memoir / review

Mean Baby: A Memoir of Growing Up by Selma Blair

Sometimes it’s hard to review a book without feeling like a mean baby yourself. Unfortunately, Mean Baby is a book that left me with a lot of questions. It’s difficult to write about someone who is ostensibly being honest about their life especially when that person is apparently struggling with a major illness and who reveals so much that is offputting and unflattering about themselves. But that doesn’t mean these memoirs are above critique or make sense or even are very good. I do wonder if the awkwardness is why there are memoirs like this one where you just wish someone, anyone, asked her some hard questions.

There were a lot if issues in the book and some were just structural. She skips between topics and timelines and doesn’t flesh out some throwaway anecdotes she buries in other stories. Why include them at all? Is she name-dropping? Trying to build intrigue? Thought she was going to revisit an incident and then forgot? I have no idea. But she would make a reference to a person, place or incident, some quite dark or disturbing like an assault, argument or bad relationship in a single line and never offer any further insight or information.

There just wasn’t a ton of introspection in some of the more innocuous stories. Just one example of many—Her repeated discussion about how her family was modest, her mom “had” to work, simple steak dinners, etc was at odds with her tales of getting a Burberry coat in the second grade and her mother’s incredible wardrobe. Maybe her mom wasn’t buying clothes every day and bought them to last but she was also spending thousands on each item. Perhaps they were the poorest family in a wealthy community, but they clearly had a lot of disposable income judging from her stories. Or if they really were middle class, did her mother not actually have that wardrobe?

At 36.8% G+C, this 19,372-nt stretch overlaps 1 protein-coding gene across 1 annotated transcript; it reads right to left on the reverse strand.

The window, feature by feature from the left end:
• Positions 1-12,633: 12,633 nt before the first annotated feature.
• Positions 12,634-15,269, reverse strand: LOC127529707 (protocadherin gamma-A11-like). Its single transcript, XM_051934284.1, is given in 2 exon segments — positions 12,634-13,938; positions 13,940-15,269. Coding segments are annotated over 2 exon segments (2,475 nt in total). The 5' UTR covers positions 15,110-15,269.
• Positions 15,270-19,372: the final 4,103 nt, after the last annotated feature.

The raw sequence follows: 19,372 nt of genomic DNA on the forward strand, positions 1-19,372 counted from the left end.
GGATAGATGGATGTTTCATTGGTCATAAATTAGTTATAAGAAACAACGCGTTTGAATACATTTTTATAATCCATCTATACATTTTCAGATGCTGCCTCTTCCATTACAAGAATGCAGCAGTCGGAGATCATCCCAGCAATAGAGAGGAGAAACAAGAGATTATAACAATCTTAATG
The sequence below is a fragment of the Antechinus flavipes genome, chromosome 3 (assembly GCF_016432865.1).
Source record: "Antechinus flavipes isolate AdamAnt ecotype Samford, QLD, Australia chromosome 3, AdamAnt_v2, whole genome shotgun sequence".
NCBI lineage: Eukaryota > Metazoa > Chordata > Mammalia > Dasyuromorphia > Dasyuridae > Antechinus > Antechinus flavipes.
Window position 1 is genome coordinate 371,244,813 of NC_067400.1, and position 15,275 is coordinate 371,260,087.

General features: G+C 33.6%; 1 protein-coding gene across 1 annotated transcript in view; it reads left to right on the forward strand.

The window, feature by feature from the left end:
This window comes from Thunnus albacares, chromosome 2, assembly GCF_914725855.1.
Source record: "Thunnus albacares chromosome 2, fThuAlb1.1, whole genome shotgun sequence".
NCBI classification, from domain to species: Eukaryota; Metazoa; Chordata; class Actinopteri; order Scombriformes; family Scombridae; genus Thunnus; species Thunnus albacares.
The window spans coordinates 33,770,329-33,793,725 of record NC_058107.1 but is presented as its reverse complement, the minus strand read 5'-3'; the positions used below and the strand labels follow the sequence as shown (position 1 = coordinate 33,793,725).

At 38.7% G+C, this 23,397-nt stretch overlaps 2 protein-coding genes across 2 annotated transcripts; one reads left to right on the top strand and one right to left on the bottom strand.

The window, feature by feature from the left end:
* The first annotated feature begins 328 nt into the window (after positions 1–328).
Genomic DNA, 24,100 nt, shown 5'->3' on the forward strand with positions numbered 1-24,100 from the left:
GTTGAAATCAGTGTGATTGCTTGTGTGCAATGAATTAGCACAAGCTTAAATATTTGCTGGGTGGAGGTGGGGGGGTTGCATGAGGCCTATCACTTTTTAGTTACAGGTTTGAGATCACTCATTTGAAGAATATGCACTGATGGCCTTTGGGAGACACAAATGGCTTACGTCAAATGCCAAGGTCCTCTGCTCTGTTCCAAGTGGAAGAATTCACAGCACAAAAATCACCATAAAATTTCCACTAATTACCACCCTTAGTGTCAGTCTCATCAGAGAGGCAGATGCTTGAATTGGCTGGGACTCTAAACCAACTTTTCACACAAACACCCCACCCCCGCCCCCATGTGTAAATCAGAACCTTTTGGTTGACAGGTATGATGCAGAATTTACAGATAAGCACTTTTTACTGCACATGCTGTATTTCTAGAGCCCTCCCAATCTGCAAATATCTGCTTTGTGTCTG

A lot of her stories didn’t make a lot of sense when you really thought about them. She does seem to have had a difficult life so maybe she doesn’t remember them clearly and doesn’t realize that they don’t add up? I would have hoped an editor could had helped her.

She is obsessed with her high school as an adult in a way I’ve never seen an adult admit to and frankly her high school years didn’t even seem that great. There are some truly unhinged stories like the one about her father’s partner sending “warning” letters out about Blair to casting directors, actors, and other industry people that don’t make a ton of sense and scarcely seem real and she doesn’t really reflect on them at all. She has living relatives that she never seemed to have thought to ask about their feelings about events at all, either at the time or while writing the book. She talks about being scared watching a movie with her sister and only finds out years later her sister was scared too and it seems like a real revelation that other people had thoughts and feelings. This was a real thread in her stories. She seemed completely unaware of other people being human.

I also would have appreciated some logistics of how an elementary school student was obtaining alcohol and drinking daily without anyone ever noticing. She did attend school and had two parents and three sisters in her life. That seemed like a lot for an elementary school student to navigate.

Her relationship with her child and how she talked about it was frankly chilling. It’s hard to know what is real when it comes to Selma but I hope he gets help when he needs it.

Celebrity Memoir Book Club did a good job in their podcast hitting a lot of the same points I noticed and is worth checking out.

2 thoughts on “Mean Baby: A Memoir of Growing Up by Selma Blair

  1. Pingback: Friends, Lovers, and the Big Terrible Thing by Matthew Perry | Rachel Reads Books

  2. Pingback: What I Read in May | Rachel Reads Books

Leave a Reply

Fill in your details below or click an icon to log in:

WordPress.com Logo

You are commenting using your WordPress.com account. Log Out /  Change )

Twitter picture

You are commenting using your Twitter account. Log Out /  Change )

Facebook photo

You are commenting using your Facebook account. Log Out /  Change )

Connecting to %s